The transition from being a renter to a first-time home buyer is an exciting time full of questions and possibilities. What order does a buyer need to do things? How quickly do buyers need to decide?

Here are some suggestions to help first-time buyers make the best choices:

Get pre-approval for a mortgage

When buyers are pre-approved, they have a better idea of how much home they can afford. It also saves them hassle when they find their dream house and want to keep the process moving along. And it shows the seller they are serious buyers, ready emotionally and financially to make a deal.

Shop for a lender to get the best mortgage

Home shoppers might want to start with the banks where they already have established relationships. Or they can begin searching online; sites such as Zillow allow shoppers to anonymously shop for mortgage rates.

Decide how much to spend

Just because the bank will lend a buyer $300,000, doesn’t mean spending that much is the right financial decision. A buyer might have plans for early retirement or a trip abroad. Consumers need to consider their lifestyles, how much they can allocate to a mortgage each month and how much debt is comfortable for them.

Home buyers can calculate mortgage payments online. They should remember they’ll also pay monthly fees for utilities, insurance, taxes and garbage pickup.

Keep it current

Mortgage pre-approvals have expiration dates. Buyers need to keep the approval current with the lender if their house search continues longer than expected.

Enjoy the process

Looking at one more pink bathroom can be a drag or amusing. A purchaser with a sense of humor and some imagination can find home shopping fun. It’s a little like playing house, picturing different furniture and paint colors in every room. Try to embrace the possibilities.

Don’t rush into a purchase

Falling hard for a house can lead to big problems. Buyers shouldn’t hurry through the process because they’re afraid they’ll lose a house. There are other houses. Slow and steady buyers take the time to learn the shortcomings of each home and think how to remedy them.

Don’t outbid the competition for more than the home is worth

It’s easy for buyers to get caught up in the moment and get into a bidding war for a house. Smart consumers decide at the outset what they are willing to pay, so they don’t let emotions overrule logic later.

Don’t overpay

Consumers who buy more house than they can afford are setting themselves up for challenges down the road. A comfortable house with manageable payments is a happier home than a mansion where the owners are stressed about paying the mortgage.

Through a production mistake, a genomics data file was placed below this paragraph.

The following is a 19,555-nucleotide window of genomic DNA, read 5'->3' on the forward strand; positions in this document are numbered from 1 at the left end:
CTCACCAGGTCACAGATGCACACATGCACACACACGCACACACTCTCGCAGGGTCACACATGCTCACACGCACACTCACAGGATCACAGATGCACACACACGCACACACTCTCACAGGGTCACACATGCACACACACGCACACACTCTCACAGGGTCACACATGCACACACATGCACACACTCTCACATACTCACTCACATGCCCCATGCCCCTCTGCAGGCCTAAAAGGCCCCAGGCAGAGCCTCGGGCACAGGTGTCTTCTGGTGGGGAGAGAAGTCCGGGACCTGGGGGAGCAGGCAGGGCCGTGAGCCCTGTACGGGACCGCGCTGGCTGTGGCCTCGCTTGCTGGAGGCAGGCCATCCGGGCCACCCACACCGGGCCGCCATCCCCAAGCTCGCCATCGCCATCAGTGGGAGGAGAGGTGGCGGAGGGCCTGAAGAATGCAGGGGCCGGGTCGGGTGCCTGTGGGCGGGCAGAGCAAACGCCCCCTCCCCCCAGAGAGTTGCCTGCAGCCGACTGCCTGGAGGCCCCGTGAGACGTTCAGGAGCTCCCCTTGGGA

By researching comparable properties a home buyer can understand what a house is worth. Use Zillow to see estimates for other houses nearby.

Get a professional inspection

Some states require inspections, but regardless of laws, buyers in every state should invest in home inspections. A good inspector can uncover leaky roofs, termites or mold – all things a buyer would rather know about before signing contracts. Buyers should look for inspectors who belong to accredited associations. Don’t panic if the inspector finds problems; there’s still time to withdraw the offer or negotiate for repairs.

Negotiate with the seller

If the home inspection reveals something unsavory (such as mice) or unsafe (such as a loose banister or piece of the sidewalk) a smart buyer uses the issue to negotiate. The buyer can either ask the seller to fix the problem or decrease the cost of the house so the issue can be fixed later.

Anticipate expensive closing costs

Sure there’s a down payment, but there are many other fees on the closing day from lender and title fees to taxes and processing costs. Closing costs generally range from 3 to 4 percent of the cost of a house. A mortgage lender should inform buyers approximately how much money they’ll need at closing.

Buyers need to keep enough set aside to close the deal, plus some extra. They’ll also want cash for moving trucks, paint, garden hoses and all sorts of other things in the first few months.

Diana Fishlock has researched and written articles on a wide variety of subjects for newspapers in New York, Pennsylvania, and Maryland. She lives near Harrisburg, PA and writes for Zillow.

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